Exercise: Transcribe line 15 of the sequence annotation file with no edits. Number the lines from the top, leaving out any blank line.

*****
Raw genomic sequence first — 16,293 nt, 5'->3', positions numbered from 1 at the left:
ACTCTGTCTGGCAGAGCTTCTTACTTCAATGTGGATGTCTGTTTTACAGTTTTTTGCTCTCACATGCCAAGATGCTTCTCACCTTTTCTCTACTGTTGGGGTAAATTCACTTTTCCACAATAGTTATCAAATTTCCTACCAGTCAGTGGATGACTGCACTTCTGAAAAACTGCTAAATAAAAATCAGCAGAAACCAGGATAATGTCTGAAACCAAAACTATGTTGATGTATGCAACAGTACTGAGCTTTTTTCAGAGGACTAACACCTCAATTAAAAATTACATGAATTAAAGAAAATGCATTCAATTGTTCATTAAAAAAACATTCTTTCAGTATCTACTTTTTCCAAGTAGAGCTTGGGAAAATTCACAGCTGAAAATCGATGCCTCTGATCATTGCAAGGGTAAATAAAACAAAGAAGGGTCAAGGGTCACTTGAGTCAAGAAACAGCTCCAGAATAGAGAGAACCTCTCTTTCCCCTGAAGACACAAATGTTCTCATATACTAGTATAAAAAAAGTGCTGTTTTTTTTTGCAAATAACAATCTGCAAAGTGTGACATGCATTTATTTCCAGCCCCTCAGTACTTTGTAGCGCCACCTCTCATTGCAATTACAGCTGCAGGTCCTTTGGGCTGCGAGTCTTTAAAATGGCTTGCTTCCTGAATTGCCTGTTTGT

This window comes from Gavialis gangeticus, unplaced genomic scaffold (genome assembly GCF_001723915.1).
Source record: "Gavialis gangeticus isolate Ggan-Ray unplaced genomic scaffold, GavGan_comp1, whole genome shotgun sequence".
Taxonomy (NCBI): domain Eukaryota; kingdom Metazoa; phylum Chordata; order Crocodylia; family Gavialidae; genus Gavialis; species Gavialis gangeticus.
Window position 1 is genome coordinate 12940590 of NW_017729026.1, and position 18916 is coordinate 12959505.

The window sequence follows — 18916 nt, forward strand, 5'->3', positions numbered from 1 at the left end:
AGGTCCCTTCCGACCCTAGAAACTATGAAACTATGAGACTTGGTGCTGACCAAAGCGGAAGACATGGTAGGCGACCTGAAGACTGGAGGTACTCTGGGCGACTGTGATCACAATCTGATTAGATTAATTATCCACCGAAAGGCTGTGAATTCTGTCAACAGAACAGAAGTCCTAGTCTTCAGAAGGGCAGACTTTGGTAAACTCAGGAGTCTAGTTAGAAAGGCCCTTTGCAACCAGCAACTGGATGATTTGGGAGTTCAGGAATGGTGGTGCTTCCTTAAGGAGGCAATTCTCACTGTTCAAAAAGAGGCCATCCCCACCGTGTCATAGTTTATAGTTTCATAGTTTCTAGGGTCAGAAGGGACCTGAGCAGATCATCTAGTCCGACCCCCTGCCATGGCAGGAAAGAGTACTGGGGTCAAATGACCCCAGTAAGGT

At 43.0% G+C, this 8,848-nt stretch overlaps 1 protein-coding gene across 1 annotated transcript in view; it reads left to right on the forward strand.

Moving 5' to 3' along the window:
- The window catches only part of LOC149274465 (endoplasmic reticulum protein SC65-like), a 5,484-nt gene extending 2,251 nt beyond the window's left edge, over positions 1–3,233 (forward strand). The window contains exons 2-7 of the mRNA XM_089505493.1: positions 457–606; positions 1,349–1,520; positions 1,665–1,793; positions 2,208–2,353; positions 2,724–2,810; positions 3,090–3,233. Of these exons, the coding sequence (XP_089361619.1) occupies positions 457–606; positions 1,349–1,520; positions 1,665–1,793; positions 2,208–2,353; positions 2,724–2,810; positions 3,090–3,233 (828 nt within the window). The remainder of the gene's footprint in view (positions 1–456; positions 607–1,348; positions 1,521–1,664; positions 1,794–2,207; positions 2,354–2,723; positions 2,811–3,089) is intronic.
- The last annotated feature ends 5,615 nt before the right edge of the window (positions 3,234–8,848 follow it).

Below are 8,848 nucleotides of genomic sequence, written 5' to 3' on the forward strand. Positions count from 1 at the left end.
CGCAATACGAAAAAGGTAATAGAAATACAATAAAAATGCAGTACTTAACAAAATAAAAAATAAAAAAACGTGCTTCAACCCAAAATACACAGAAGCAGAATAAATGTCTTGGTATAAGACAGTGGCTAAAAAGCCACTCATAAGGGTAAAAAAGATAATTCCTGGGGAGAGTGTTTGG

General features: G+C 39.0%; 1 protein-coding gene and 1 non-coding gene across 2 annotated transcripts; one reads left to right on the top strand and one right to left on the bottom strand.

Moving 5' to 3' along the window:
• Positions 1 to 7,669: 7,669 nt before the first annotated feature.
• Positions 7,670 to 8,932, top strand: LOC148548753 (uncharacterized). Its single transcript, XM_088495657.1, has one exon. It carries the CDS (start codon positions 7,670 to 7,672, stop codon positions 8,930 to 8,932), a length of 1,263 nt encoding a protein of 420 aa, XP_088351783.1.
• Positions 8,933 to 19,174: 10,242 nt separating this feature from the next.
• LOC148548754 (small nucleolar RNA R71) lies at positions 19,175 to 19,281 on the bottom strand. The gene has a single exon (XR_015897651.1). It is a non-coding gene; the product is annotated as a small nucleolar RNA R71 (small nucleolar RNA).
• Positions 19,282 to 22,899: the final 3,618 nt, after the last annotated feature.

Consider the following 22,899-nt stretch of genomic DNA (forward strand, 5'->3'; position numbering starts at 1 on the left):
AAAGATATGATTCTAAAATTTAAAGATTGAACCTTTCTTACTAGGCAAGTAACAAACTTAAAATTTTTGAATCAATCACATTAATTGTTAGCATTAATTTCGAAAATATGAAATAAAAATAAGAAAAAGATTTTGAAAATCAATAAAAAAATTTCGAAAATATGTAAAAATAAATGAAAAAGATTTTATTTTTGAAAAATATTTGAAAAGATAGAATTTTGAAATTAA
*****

General features: G+C 39.0%; 1 protein-coding gene and 1 non-coding gene across 2 annotated transcripts; one reads left to right on the top strand and one right to left on the bottom strand.